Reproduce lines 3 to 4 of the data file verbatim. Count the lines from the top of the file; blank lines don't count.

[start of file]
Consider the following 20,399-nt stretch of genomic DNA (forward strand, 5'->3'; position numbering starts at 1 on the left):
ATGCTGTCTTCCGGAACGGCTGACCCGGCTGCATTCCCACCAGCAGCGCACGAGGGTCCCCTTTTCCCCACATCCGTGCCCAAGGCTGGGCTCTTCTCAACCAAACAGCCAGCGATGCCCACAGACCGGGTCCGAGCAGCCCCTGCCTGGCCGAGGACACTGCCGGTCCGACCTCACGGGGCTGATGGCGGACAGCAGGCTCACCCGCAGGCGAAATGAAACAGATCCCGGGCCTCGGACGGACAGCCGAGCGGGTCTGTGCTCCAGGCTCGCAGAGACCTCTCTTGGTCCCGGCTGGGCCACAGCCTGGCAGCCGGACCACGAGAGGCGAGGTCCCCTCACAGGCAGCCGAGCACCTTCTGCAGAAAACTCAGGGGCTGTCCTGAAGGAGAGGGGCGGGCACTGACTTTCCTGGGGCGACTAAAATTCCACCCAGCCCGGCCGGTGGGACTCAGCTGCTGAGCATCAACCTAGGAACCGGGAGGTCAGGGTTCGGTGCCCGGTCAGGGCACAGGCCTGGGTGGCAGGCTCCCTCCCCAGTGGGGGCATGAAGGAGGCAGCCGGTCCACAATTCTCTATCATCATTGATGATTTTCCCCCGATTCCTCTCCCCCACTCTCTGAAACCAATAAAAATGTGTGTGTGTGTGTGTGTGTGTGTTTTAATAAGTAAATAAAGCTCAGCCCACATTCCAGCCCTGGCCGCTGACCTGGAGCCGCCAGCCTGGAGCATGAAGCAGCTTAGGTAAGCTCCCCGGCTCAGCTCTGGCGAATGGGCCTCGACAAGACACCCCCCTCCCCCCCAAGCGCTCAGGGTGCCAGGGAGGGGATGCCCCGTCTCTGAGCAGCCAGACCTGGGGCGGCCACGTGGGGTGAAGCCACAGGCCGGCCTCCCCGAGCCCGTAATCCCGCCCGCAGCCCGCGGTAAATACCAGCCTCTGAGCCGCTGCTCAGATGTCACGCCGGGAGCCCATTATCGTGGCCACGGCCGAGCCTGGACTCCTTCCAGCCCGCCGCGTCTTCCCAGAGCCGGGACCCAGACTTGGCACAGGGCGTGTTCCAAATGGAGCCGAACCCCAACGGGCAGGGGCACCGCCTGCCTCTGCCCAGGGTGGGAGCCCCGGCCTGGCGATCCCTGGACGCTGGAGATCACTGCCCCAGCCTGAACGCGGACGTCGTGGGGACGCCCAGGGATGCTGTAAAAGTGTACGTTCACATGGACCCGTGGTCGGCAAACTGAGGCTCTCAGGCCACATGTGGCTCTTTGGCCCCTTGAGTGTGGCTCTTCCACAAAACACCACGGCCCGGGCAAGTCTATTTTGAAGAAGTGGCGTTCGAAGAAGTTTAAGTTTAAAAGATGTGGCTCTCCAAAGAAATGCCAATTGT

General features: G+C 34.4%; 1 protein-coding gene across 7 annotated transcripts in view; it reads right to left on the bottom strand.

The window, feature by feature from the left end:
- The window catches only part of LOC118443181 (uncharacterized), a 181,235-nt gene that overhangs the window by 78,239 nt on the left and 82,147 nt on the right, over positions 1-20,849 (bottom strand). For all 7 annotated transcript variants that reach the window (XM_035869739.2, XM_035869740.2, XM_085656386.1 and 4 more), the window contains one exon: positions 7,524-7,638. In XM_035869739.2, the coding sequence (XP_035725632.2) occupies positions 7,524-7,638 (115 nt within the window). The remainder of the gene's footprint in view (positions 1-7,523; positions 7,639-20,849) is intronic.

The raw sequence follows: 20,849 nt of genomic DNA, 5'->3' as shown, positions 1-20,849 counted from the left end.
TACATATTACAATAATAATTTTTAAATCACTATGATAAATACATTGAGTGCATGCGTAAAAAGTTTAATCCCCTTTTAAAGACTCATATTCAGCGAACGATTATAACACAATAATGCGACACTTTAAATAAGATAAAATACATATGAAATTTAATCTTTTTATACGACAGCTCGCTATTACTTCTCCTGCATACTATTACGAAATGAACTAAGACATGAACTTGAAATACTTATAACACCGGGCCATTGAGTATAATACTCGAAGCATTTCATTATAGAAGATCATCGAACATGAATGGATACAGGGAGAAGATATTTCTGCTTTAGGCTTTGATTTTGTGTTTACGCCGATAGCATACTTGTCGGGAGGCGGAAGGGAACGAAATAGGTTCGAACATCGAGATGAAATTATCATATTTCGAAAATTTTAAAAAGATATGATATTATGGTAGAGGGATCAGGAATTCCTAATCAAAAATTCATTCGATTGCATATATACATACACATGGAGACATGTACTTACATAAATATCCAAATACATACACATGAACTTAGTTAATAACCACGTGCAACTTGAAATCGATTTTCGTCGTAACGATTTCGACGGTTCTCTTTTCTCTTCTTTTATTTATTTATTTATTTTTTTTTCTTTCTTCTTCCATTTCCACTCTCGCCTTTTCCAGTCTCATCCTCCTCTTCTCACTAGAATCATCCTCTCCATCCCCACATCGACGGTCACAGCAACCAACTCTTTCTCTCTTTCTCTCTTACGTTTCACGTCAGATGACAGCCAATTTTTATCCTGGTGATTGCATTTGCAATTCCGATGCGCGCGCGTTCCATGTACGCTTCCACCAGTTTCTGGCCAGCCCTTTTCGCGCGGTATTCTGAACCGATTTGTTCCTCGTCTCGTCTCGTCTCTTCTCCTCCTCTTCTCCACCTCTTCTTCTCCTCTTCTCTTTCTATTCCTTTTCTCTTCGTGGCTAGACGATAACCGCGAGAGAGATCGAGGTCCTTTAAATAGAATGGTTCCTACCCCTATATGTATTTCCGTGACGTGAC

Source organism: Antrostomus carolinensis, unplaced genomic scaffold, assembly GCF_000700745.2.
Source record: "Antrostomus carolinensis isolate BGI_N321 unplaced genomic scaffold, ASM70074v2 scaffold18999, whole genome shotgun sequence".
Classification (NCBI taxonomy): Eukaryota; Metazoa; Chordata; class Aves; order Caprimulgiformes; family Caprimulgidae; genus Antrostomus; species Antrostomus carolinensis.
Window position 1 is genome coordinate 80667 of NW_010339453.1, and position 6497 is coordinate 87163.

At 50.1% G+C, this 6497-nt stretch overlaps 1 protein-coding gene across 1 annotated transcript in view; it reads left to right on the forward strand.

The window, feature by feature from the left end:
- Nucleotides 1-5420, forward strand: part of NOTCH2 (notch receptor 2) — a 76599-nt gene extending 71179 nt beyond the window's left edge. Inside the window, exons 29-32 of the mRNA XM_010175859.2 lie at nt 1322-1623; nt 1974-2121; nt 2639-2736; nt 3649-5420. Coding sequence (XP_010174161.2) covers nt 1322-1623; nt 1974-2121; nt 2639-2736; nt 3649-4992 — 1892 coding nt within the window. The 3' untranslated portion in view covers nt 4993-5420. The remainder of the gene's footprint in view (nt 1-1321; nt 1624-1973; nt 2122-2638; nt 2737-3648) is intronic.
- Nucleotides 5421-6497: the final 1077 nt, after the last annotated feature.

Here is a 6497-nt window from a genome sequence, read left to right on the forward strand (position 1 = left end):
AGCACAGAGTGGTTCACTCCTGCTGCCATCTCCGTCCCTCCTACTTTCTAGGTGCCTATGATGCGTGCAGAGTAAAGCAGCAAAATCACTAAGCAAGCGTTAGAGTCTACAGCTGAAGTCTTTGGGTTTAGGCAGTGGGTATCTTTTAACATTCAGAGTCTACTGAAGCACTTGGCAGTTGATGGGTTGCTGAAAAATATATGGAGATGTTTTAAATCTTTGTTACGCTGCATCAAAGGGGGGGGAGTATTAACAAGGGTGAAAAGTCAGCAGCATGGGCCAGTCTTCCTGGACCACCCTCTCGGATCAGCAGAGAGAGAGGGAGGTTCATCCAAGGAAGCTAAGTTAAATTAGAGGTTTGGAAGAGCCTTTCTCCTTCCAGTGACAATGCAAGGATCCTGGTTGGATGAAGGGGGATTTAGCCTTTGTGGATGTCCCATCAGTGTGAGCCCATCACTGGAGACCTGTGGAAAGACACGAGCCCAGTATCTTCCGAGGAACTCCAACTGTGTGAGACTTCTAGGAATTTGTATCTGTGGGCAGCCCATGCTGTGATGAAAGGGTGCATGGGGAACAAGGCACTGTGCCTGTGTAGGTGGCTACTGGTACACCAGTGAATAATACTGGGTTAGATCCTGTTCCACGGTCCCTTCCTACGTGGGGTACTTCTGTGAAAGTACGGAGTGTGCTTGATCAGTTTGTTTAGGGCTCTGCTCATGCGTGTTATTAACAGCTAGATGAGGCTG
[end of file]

General features: G+C 34.4%; 1 protein-coding gene across 7 annotated transcripts in view; it reads right to left on the bottom strand.

The window, feature by feature from the left end: